And while childhood diarrhea is often studied on regional scales, few large-scale analyses have taken a whole country into account. This is the problem Levy and her team sought to solve with this study.
They tackled it by compiling a massive dataset, a task Levy described as "not trivial." They used data on diarrhea incidence from the Peruvian Ministry of Health for all 195 Peruvian provinces from 2005 to 2015. They cross-referenced this with weather data from the Peruvian Meteorological Institute, as well as data on water access and socioeconomic status.
When looking at trends in temperature, they found that when temperature increased by 1 degree Celsius over the three weeks before reported diarrhea cases, clinic visits increased by 3.8%. They also found that moderate to severe El Niño events resulted in more clinic visits.
Notably, they found that water access did not mitigate the temperature-dependent effects on diarrhea rates, even though in general, better water access results in less diarrhea.
And while the percentages involved may appear low to some, the impacts of these trends are heavily magnified when considering the baseline frequency of childhood diarrhea in Peru. In 2005, at the start of the study period, the researchers report that there were 28.8 annual clinic visits for every 100 children under five years old.
"When people are experiencing high rates of disease at baseline, then increasing that rate by any amount is problematic," Levy said. "The health impacts of climate change should be viewed with that lens."
The researchers are next interested in using this information to create projections about how climate change will continue to impact childhood diarrhea cases, as well as seeing their work implemented in political and infrastructural action to address these issues.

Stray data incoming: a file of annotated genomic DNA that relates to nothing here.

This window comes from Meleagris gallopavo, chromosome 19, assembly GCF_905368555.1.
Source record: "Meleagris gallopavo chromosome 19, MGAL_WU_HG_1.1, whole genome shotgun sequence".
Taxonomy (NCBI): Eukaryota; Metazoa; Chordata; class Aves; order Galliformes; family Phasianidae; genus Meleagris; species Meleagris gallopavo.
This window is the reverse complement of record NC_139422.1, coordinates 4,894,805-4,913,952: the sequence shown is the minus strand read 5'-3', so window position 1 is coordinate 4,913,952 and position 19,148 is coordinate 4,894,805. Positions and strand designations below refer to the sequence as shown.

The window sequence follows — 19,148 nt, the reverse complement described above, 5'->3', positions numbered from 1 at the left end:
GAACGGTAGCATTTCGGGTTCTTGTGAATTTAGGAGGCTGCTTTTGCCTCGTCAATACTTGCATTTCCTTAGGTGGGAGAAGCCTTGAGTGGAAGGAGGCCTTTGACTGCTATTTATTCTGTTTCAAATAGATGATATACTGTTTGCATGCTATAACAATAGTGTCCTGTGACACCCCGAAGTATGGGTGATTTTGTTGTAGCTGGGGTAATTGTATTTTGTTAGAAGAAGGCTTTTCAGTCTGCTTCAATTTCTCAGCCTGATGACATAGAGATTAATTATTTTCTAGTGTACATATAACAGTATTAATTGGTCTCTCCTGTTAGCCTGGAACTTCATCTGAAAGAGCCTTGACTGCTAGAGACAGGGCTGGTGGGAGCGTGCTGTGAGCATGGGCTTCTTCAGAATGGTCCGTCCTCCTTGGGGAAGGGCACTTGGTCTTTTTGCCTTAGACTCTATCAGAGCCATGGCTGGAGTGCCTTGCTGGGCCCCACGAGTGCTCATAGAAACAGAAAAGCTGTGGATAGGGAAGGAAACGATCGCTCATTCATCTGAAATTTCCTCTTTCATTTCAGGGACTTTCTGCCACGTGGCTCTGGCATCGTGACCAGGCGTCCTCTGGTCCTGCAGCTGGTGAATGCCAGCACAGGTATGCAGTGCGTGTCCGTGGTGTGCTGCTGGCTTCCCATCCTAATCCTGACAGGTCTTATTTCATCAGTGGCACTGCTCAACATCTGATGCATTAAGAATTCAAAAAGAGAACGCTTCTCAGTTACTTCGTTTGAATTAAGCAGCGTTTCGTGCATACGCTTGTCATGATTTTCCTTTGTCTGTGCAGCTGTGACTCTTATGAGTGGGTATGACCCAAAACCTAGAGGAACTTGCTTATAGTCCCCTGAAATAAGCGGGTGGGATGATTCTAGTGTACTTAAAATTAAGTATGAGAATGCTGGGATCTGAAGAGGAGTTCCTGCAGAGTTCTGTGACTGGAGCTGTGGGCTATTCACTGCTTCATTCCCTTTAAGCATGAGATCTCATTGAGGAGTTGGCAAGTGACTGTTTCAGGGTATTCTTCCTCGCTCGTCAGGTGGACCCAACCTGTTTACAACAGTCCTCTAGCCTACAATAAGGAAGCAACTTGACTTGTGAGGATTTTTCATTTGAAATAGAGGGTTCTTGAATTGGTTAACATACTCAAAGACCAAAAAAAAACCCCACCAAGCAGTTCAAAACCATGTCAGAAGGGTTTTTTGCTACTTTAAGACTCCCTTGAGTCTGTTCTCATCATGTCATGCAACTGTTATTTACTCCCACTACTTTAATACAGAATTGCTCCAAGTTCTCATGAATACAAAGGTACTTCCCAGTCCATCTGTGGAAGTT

And regardless of the impact of climate change or water access on childhood diarrhea, the researchers maintain that developing better medical infrastructure and water access for developing nations has no substantial downsides.
"It's a no-regrets strategy. If we put money and if we put resources into reducing diarrheal diseases, and climate change doesn't end up having the effect we anticipated, it will still be a win to reduce the disease burden," Levy said. "There's still this major burden of diarrheal diseases globally, and kids are dying from it, and they shouldn't be."
The study, "Meteorological factors and childhood diarrhea in Peru, 2005–2015: a time series analysis of historic associations, with implications for climate change," published Feb. 26 in Environmental Health, was authored by Miranda J. Delahoy, Benjamin Lopman, Thomas Clasen and Kyle Steenland, Emory University; César Cárcamo, Vanessa Vasquez and Gustavo F. Gonzales, Universidad Peruana Cayetano Heredia; Adrian Huerta, Waldo Lavado and Yury Escajadillo, National Meteorology and Hydrology Service of Peru; Luís Ordoñez, Ministry of Health of Peru; and Karen Levy, Emory University and University of Washington.